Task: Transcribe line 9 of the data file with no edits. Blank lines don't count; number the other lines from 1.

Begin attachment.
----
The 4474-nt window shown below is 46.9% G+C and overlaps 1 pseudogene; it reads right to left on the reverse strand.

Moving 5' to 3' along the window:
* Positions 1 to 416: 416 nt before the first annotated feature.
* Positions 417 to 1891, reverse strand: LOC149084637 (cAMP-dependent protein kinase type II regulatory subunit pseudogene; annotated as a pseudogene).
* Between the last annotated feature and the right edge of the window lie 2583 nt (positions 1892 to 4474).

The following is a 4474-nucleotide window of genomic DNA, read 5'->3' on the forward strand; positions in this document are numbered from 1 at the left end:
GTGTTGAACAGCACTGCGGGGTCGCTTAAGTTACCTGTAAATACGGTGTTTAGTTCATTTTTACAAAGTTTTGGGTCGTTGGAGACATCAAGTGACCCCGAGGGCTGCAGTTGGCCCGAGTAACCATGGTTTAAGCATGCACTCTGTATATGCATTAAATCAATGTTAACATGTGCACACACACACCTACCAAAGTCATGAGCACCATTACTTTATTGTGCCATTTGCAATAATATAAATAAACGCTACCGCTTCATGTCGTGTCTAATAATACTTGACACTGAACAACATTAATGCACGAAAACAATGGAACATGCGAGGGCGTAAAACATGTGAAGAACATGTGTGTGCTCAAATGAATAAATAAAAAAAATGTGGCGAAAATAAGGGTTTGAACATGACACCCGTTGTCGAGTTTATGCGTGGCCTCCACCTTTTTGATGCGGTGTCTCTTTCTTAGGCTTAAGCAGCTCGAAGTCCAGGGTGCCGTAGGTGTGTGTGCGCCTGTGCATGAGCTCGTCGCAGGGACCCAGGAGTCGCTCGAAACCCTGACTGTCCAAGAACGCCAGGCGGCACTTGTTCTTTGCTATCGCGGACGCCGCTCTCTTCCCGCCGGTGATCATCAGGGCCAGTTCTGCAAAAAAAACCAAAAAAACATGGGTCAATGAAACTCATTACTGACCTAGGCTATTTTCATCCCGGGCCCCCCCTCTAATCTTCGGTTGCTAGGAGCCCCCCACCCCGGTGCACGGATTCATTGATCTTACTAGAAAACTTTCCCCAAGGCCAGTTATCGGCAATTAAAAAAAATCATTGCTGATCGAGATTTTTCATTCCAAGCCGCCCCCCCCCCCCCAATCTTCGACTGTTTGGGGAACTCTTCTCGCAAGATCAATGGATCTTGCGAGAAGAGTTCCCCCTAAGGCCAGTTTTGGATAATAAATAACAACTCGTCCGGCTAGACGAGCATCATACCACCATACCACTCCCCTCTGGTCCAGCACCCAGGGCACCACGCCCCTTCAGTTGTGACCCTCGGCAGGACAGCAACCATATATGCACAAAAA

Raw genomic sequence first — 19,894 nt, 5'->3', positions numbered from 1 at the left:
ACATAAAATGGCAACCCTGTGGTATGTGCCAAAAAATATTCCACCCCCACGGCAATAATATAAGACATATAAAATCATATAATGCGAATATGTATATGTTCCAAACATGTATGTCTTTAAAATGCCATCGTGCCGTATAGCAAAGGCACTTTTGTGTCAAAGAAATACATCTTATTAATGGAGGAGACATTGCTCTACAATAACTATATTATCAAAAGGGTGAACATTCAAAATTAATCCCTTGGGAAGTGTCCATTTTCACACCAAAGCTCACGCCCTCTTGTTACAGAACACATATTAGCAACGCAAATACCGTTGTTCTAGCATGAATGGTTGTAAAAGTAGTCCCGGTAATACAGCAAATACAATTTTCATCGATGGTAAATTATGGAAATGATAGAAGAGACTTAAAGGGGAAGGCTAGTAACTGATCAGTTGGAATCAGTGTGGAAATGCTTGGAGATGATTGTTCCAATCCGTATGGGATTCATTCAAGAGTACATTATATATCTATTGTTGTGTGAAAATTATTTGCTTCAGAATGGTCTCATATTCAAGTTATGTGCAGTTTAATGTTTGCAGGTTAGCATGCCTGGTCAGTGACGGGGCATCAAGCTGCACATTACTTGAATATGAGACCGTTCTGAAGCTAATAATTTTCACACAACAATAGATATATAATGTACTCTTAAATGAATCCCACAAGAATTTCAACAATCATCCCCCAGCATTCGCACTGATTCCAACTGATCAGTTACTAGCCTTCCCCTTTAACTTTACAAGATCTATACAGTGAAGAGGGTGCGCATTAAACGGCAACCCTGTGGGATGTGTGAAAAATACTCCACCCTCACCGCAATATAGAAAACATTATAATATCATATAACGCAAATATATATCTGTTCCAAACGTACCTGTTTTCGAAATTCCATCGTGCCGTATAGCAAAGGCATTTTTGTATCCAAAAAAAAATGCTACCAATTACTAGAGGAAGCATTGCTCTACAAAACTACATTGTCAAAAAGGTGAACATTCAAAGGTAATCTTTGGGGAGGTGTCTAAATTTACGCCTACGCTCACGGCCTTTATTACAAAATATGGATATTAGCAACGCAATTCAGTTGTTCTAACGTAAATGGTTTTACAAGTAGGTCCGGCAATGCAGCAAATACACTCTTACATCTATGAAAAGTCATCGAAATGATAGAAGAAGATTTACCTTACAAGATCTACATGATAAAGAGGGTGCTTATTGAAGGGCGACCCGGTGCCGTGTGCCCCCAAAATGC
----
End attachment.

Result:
ACATAAAATGGCAACCCTGTGGTATGTGCCAAAAAATATTCCACCCCCACGGCAATAATATAAGACATATAAAATCATATAATGCGAATATGTATATGTTCCAAACATGTATGTCTTTAAAATGCCATCGTGCCGTATAGCAAAGGCACTTTTGTGTCAAAGAAATACATCTTATTAATGGAGGAGACATTGCTCTACAATAACTATATTATCAAAAGGGTGAACATTCAAAATTAATCCCTTGGGAAGTGTCCATTTTCACACCAAAGCTCACGCCCTCTTGTTACAGAACACATATTAGCAACGCAAATACCGTTGTTCTAGCATGAATGGTTGTAAAAGTAGTCCCGGTAATACAGCAAATACAATTTTCATCGATGGTAAATTATGGAAATGATAGAAGAGACTTAAAGGGGAAGGCTAGTAACTGATCAGTTGGAATCAGTGTGGAAATGCTTGGAGATGATTGTTCCAATCCGTATGGGATTCATTCAAGAGTACATTATATATCTATTGTTGTGTGAAAATTATTTGCTTCAGAATGGTCTCATATTCAAGTTATGTGCAGTTTAATGTTTGCAGGTTAGCATGCCTGGTCAGTGACGGGGCATCAAGCTGCACATTACTTGAATATGAGACCGTTCTGAAGCTAATAATTTTCACACAACAATAGATATATAATGTACTCTTAAATGAATCCCACAAGAATTTCAACAATCATCCCCCAGCATTCGCACTGATTCCAACTGATCAGTTACTAGCCTTCCCCTTTAACTTTACAAGATCTATACAGTGAAGAGGGTGCGCATTAAACGGCAACCCTGTGGGATGTGTGAAAAATACTCCACCCTCACCGCAATATAGAAAACATTATAATATCATATAACGCAAATATATATCTGTTCCAAACGTACCTGTTTTCGAAATTCCATCGTGCCGTATAGCAAAGGCATTTTTGTATCCAAAAAAAAATGCTACCAATTACTAGAGGAAGCATTGCTCTACAAAACTACATTGTCAAAAAGGTGAACATTCAAAGGTAATCTTTGGGGAGGTGTCTAAATTTACGCCTACGCTCACGGCCTTTATTACAAAATATGGATATTAGCAACGCAATTCAGTTGTTCTAACGTAAATGGTTTTACAAGTAGGTCCGGCAATGCAGCAAATACACTCTTACATCTATGAAAAGTCATCGAAATGATAGAAGAAGATTTACCTTACAAGATCTACATGATAAAGAGGGTGCTTATTGAAGGGCGACCCGGTGCCGTGTGCCCCCAAAATGC